Mental Health In Sports By Conor Daniel

Via Naomi Osaka IG

 

Let’s talk about a sensitive subject: mental health and sports. As someone who has mental health issues himself, I like being an advocate for mental health. Now more than ever have we seen athletes left and right coming out about their mental issues. 

As I am starting to write this, I just saw the news about Carey Price, goaltender for the Montreal Canadians, taking a 30-day leave of absence due to struggling with his mental health. Good for you Carey, I hope you get that help you need. One of the more well-known athletes wrestling with her mental health is women’s tennis player, Naomi Asaka. Formerly the number one ranked women’s tennis player, Naomi is going through a real bout with her depression. Countless videos are out there of her crying and breaking down in interviews. Part of me hates the media companies that exploit her. The other part of me is happy that it gets the talk about mental health going. Depression is everywhere. The 10-time boxing champion, Oscar De La Hoya, has admitted he suffers from depression. His quote, ”This is the biggest fight of my life...I could put all my opponents in one right and battle them all, but this monster is going to be the toughest fight of my life.” That’s one of the toughest guys in the world saying how serious his depression is. Michael Phelps is the best Olympian of all time. With 23 gold medals and superstardom, Phelps has come out talking about his anxiety, depression, and suicidal thoughts. The Olympic swimmer is becoming a huge advocate for mental health now. Some of the other notable athletes who have admitted to having a mental illness are, Terry Bradshaw, David Feherty, Ricky Williams, Serena Williams, Ronda Rousey, Stephon Marbury, the list goes on and on.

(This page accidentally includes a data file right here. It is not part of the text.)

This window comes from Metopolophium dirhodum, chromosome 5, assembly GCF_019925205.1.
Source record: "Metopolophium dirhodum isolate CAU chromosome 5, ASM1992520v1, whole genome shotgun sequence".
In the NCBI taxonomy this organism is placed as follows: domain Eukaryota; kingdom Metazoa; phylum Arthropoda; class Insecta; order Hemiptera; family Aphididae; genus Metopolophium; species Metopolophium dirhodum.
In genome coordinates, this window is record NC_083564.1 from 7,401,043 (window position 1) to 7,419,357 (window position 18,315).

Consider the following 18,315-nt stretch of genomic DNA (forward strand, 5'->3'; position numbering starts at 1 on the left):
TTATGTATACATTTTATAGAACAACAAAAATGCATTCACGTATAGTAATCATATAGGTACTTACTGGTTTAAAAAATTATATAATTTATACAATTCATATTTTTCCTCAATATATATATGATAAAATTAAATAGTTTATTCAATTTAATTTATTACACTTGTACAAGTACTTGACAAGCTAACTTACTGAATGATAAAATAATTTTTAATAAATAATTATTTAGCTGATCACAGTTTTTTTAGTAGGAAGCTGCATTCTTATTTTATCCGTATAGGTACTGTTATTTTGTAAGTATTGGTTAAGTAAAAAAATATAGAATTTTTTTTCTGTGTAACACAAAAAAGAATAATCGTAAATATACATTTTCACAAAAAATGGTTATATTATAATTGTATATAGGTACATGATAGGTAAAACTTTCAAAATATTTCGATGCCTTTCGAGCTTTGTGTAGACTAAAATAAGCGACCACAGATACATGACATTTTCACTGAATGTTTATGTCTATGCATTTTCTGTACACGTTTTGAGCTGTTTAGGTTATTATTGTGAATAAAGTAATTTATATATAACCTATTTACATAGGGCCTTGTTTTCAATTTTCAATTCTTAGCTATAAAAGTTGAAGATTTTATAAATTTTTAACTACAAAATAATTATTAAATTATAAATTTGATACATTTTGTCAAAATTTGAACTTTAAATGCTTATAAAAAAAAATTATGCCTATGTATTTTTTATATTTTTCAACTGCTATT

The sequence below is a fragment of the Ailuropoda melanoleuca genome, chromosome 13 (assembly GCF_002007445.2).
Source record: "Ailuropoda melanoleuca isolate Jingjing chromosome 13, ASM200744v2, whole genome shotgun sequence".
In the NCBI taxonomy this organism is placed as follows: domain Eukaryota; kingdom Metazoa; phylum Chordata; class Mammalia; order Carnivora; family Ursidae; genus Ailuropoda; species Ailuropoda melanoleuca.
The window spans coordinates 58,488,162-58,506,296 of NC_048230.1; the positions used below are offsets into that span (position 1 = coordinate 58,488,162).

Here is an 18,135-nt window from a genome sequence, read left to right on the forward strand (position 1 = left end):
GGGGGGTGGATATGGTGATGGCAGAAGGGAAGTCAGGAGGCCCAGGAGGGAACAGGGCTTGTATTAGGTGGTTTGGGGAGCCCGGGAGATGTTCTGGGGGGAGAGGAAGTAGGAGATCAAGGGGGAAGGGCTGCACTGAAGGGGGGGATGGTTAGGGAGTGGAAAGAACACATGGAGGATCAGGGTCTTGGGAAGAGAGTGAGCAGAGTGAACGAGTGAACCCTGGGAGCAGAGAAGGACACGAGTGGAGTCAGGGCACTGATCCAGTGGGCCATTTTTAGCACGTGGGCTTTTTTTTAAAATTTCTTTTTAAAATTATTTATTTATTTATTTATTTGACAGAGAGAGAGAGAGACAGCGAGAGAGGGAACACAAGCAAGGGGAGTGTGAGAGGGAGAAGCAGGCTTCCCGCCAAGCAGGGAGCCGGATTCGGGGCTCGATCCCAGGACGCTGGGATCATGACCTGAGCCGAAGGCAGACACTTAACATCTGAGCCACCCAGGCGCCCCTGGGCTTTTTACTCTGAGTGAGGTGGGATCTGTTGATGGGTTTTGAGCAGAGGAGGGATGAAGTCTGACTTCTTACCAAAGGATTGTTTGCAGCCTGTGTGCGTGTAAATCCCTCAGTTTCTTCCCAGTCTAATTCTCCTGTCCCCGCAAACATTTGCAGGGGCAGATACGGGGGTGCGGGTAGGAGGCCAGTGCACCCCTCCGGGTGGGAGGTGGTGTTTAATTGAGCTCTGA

Studies show 1 in 5 people in the United States suffer from a mental illness. I’m happy for the athletes who have come out and told their stories. Telling someone you need help, is one of the hardest things a human can do. Sadly, there still is a public stigma for mental illness. Some people think it’s made up or that person is just being lazy or weird. I wish that was the case. If you take one thing away from this blog, it’s to get help if needed and understand how serious this issue is. Athletes are people just like you and me. Let’s work together to help fight this issue.

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